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Sideline evaluation of concussion

Authors
Josh Bloom, MD, MPH
Jim G Blount, MD, CAQSM
Section Editor
Karl B Fields, MD
Deputy Editor
Jonathan Grayzel, MD, FAAEM

INTRODUCTION

Concussions are common, but complex traumatic brain injuries seen in athletes of all ages and skill levels in a wide variety of athletic settings. Given the variability of the clinical presentation associated with concussion, it is important that team physicians and other clinicians responsible for athletes perform a systematic and comprehensive sideline evaluation of each athlete with a suspected concussion.

This topic reviews the risk factors, clinical presentation, sideline evaluation, and initial management of adolescent and adult athletes with a concussion. More detailed discussions of mild traumatic brain injury and trauma assessment are provided separately. (See "Concussion and mild traumatic brain injury" and "Minor head trauma in infants and children: Evaluation" and "Postconcussion syndrome" and "Initial management of trauma in adults".)

DEFINITION

A concussion is a complex pathophysiological process affecting the brain that is caused by trauma. The biomechanical forces involved in the trauma (eg, acceleration, deceleration, shearing, rotation) can injure the brain via a direct blow to the head or a blow to the body that transmits force to the head (eg, whiplash). The ensuing brain disturbance is due to neurometabolic dysfunction, which manifests in a wide variety of symptoms and signs that may or may not include loss of consciousness [1]. No gross structural abnormalities are seen with neuroimaging. More detailed discussions of the definitions, pathophysiology, and epidemiology of concussion are provided separately. (See "Concussion and mild traumatic brain injury", section on 'Pathophysiology'.)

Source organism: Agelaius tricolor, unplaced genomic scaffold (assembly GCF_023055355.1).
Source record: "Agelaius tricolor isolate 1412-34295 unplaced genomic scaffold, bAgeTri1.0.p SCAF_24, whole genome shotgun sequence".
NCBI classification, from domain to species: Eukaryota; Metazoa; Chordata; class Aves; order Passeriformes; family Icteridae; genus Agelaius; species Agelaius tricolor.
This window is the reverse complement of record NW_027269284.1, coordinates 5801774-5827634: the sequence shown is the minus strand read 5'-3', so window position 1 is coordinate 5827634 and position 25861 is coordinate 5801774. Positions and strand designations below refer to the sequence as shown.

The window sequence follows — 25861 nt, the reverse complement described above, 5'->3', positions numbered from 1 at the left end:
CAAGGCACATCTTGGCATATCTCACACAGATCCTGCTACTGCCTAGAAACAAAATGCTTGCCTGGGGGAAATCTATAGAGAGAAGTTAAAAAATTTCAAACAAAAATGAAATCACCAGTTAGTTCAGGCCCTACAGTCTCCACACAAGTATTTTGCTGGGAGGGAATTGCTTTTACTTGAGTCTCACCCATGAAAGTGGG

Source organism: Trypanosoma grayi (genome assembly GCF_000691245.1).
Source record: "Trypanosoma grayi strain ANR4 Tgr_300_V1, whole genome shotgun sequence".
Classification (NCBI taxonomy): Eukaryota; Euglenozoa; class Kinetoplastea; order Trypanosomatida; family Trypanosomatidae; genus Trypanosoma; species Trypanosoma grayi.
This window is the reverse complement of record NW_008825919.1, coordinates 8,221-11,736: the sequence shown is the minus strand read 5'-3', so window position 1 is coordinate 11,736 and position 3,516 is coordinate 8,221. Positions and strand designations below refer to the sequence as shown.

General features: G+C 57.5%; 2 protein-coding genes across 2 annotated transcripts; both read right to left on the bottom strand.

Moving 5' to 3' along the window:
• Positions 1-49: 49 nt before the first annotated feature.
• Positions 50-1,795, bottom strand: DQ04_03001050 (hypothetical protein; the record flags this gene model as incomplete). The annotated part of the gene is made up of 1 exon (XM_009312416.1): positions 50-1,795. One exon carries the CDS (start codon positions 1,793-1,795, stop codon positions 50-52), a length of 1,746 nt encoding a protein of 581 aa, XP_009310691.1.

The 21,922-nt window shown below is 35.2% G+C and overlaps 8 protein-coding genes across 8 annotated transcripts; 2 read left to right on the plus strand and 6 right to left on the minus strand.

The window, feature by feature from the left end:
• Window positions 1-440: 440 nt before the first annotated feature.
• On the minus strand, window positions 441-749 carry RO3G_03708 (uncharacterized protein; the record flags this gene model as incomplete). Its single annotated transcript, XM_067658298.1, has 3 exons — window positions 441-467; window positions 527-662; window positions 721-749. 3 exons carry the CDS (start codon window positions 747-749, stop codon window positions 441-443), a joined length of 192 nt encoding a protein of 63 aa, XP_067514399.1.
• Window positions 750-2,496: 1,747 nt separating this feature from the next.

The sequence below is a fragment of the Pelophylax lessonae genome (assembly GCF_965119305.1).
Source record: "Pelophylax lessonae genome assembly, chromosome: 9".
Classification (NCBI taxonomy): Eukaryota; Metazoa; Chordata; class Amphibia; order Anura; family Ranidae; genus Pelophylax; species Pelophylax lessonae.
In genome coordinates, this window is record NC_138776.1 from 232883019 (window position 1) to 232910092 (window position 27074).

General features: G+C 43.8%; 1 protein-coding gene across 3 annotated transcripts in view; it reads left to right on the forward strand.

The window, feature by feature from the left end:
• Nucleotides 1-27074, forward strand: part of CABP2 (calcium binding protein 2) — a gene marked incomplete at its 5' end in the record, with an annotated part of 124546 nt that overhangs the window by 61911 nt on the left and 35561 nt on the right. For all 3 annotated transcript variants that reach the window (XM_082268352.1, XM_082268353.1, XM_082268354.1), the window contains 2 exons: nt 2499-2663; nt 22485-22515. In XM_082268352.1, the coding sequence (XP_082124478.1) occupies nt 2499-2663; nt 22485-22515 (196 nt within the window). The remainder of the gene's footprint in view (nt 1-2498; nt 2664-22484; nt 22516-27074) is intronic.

RISK FACTORS

Potential risk factors for increased susceptibility to concussion or prolonged recovery from concussion include the following:

Previous concussion – According to prospective studies involving thousands of athletes, a history of concussion substantially increases the risk of recurrence and prolonged recovery from subsequent injury [2-5]. Patients with unresolved symptoms from a prior injury appear to be at greatest risk; recurrent injury is most likely to occur within the first 10 days after the initial injury [2,6-12].

                     

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Literature review current through: Nov 2016. | This topic last updated: Tue May 05 00:00:00 GMT+00:00 2015.
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